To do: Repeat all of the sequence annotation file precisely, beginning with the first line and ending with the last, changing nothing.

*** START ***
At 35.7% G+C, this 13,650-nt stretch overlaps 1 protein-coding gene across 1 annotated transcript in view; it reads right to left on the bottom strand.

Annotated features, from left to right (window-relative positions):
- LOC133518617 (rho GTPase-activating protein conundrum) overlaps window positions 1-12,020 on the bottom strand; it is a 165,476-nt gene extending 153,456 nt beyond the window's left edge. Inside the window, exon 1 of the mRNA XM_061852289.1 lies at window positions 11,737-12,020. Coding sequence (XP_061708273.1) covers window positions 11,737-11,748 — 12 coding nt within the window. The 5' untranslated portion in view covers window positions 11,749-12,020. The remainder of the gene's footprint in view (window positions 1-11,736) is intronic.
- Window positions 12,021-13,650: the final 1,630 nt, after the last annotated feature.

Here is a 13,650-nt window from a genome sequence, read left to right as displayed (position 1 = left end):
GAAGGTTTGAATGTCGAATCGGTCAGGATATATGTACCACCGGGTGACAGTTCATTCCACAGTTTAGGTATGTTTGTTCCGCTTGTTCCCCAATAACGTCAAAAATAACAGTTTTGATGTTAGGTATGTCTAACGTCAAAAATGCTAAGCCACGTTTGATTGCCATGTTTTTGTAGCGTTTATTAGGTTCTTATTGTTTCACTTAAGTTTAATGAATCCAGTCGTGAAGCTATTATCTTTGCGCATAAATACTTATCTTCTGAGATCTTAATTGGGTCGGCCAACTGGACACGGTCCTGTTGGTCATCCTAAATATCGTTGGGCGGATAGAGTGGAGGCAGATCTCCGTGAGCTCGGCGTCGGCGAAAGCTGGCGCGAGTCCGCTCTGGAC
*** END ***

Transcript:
At 35.7% G+C, this 13,650-nt stretch overlaps 1 protein-coding gene across 1 annotated transcript in view; it reads right to left on the bottom strand.

Annotated features, from left to right (window-relative positions):
- LOC133518617 (rho GTPase-activating protein conundrum) overlaps window positions 1-12,020 on the bottom strand; it is a 165,476-nt gene extending 153,456 nt beyond the window's left edge. Inside the window, exon 1 of the mRNA XM_061852289.1 lies at window positions 11,737-12,020. Coding sequence (XP_061708273.1) covers window positions 11,737-11,748 — 12 coding nt within the window. The 5' untranslated portion in view covers window positions 11,749-12,020. The remainder of the gene's footprint in view (window positions 1-11,736) is intronic.
- Window positions 12,021-13,650: the final 1,630 nt, after the last annotated feature.

Here is a 13,650-nt window from a genome sequence, read left to right as displayed (position 1 = left end):
GAAGGTTTGAATGTCGAATCGGTCAGGATATATGTACCACCGGGTGACAGTTCATTCCACAGTTTAGGTATGTTTGTTCCGCTTGTTCCCCAATAACGTCAAAAATAACAGTTTTGATGTTAGGTATGTCTAACGTCAAAAATGCTAAGCCACGTTTGATTGCCATGTTTTTGTAGCGTTTATTAGGTTCTTATTGTTTCACTTAAGTTTAATGAATCCAGTCGTGAAGCTATTATCTTTGCGCATAAATACTTATCTTCTGAGATCTTAATTGGGTCGGCCAACTGGACACGGTCCTGTTGGTCATCCTAAATATCGTTGGGCGGATAGAGTGGAGGCAGATCTCCGTGAGCTCGGCGTCGGCGAAAGCTGGCGCGAGTCCGCTCTGGAC